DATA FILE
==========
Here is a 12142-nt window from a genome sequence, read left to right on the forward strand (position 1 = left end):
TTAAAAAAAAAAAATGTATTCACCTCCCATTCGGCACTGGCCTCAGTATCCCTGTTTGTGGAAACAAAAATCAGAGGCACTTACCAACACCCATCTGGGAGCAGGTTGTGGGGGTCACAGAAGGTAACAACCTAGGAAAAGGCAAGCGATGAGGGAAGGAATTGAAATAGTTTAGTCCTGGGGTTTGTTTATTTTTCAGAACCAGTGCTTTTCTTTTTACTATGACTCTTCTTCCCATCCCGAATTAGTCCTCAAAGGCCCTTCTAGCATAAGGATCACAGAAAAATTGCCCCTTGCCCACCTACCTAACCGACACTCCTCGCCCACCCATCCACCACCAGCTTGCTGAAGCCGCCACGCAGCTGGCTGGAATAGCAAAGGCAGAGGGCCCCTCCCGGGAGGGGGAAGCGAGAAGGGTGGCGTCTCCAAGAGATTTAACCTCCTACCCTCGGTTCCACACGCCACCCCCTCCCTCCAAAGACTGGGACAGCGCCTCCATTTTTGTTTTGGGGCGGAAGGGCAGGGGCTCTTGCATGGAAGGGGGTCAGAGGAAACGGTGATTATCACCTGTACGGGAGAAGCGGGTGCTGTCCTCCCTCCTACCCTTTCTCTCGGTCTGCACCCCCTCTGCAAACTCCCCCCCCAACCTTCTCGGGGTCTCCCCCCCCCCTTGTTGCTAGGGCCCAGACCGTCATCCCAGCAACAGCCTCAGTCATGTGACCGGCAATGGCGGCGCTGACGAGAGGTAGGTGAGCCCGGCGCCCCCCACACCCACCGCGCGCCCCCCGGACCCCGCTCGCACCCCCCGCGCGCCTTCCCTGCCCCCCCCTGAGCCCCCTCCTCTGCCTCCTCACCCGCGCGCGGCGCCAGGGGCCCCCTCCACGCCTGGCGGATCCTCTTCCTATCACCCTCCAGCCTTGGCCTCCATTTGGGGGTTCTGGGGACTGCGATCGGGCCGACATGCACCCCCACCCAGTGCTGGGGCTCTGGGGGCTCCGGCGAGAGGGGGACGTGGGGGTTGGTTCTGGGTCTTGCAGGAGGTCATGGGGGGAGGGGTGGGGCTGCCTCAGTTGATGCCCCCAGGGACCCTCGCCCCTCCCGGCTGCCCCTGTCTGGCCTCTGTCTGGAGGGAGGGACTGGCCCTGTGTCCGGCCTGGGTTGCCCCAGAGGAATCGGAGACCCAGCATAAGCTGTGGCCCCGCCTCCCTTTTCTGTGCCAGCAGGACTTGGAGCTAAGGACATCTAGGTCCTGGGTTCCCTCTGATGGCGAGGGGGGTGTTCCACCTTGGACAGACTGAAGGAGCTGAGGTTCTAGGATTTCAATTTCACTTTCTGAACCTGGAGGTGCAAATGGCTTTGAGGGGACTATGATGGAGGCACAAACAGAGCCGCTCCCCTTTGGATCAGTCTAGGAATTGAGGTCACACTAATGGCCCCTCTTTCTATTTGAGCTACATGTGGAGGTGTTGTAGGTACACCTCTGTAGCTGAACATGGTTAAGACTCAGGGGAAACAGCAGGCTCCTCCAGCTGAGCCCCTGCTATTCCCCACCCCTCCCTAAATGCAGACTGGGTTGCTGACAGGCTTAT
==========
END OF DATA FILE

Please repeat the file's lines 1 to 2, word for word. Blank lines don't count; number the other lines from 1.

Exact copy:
Here is a 12142-nt window from a genome sequence, read left to right on the forward strand (position 1 = left end):
TTAAAAAAAAAAAATGTATTCACCTCCCATTCGGCACTGGCCTCAGTATCCCTGTTTGTGGAAACAAAAATCAGAGGCACTTACCAACACCCATCTGGGAGCAGGTTGTGGGGGTCACAGAAGGTAACAACCTAGGAAAAGGCAAGCGATGAGGGAAGGAATTGAAATAGTTTAGTCCTGGGGTTTGTTTATTTTTCAGAACCAGTGCTTTTCTTTTTACTATGACTCTTCTTCCCATCCCGAATTAGTCCTCAAAGGCCCTTCTAGCATAAGGATCACAGAAAAATTGCCCCTTGCCCACCTACCTAACCGACACTCCTCGCCCACCCATCCACCACCAGCTTGCTGAAGCCGCCACGCAGCTGGCTGGAATAGCAAAGGCAGAGGGCCCCTCCCGGGAGGGGGAAGCGAGAAGGGTGGCGTCTCCAAGAGATTTAACCTCCTACCCTCGGTTCCACACGCCACCCCCTCCCTCCAAAGACTGGGACAGCGCCTCCATTTTTGTTTTGGGGCGGAAGGGCAGGGGCTCTTGCATGGAAGGGGGTCAGAGGAAACGGTGATTATCACCTGTACGGGAGAAGCGGGTGCTGTCCTCCCTCCTACCCTTTCTCTCGGTCTGCACCCCCTCTGCAAACTCCCCCCCCAACCTTCTCGGGGTCTCCCCCCCCCCTTGTTGCTAGGGCCCAGACCGTCATCCCAGCAACAGCCTCAGTCATGTGACCGGCAATGGCGGCGCTGACGAGAGGTAGGTGAGCCCGGCGCCCCCCACACCCACCGCGCGCCCCCCGGACCCCGCTCGCACCCCCCGCGCGCCTTCCCTGCCCCCCCCTGAGCCCCCTCCTCTGCCTCCTCACCCGCGCGCGGCGCCAGGGGCCCCCTCCACGCCTGGCGGATCCTCTTCCTATCACCCTCCAGCCTTGGCCTCCATTTGGGGGTTCTGGGGACTGCGATCGGGCCGACATGCACCCCCACCCAGTGCTGGGGCTCTGGGGGCTCCGGCGAGAGGGGGACGTGGGGGTTGGTTCTGGGTCTTGCAGGAGGTCATGGGGGGAGGGGTGGGGCTGCCTCAGTTGATGCCCCCAGGGACCCTCGCCCCTCCCGGCTGCCCCTGTCTGGCCTCTGTCTGGAGGGAGGGACTGGCCCTGTGTCCGGCCTGGGTTGCCCCAGAGGAATCGGAGACCCAGCATAAGCTGTGGCCCCGCCTCCCTTTTCTGTGCCAGCAGGACTTGGAGCTAAGGACATCTAGGTCCTGGGTTCCCTCTGATGGCGAGGGGGGTGTTCCACCTTGGACAGACTGAAGGAGCTGAGGTTCTAGGATTTCAATTTCACTTTCTGAACCTGGAGGTGCAAATGGCTTTGAGGGGACTATGATGGAGGCACAAACAGAGCCGCTCCCCTTTGGATCAGTCTAGGAATTGAGGTCACACTAATGGCCCCTCTTTCTATTTGAGCTACATGTGGAGGTGTTGTAGGTACACCTCTGTAGCTGAACATGGTTAAGACTCAGGGGAAACAGCAGGCTCCTCCAGCTGAGCCCCTGCTATTCCCCACCCCTCCCTAAATGCAGACTGGGTTGCTGACAGGCTTAT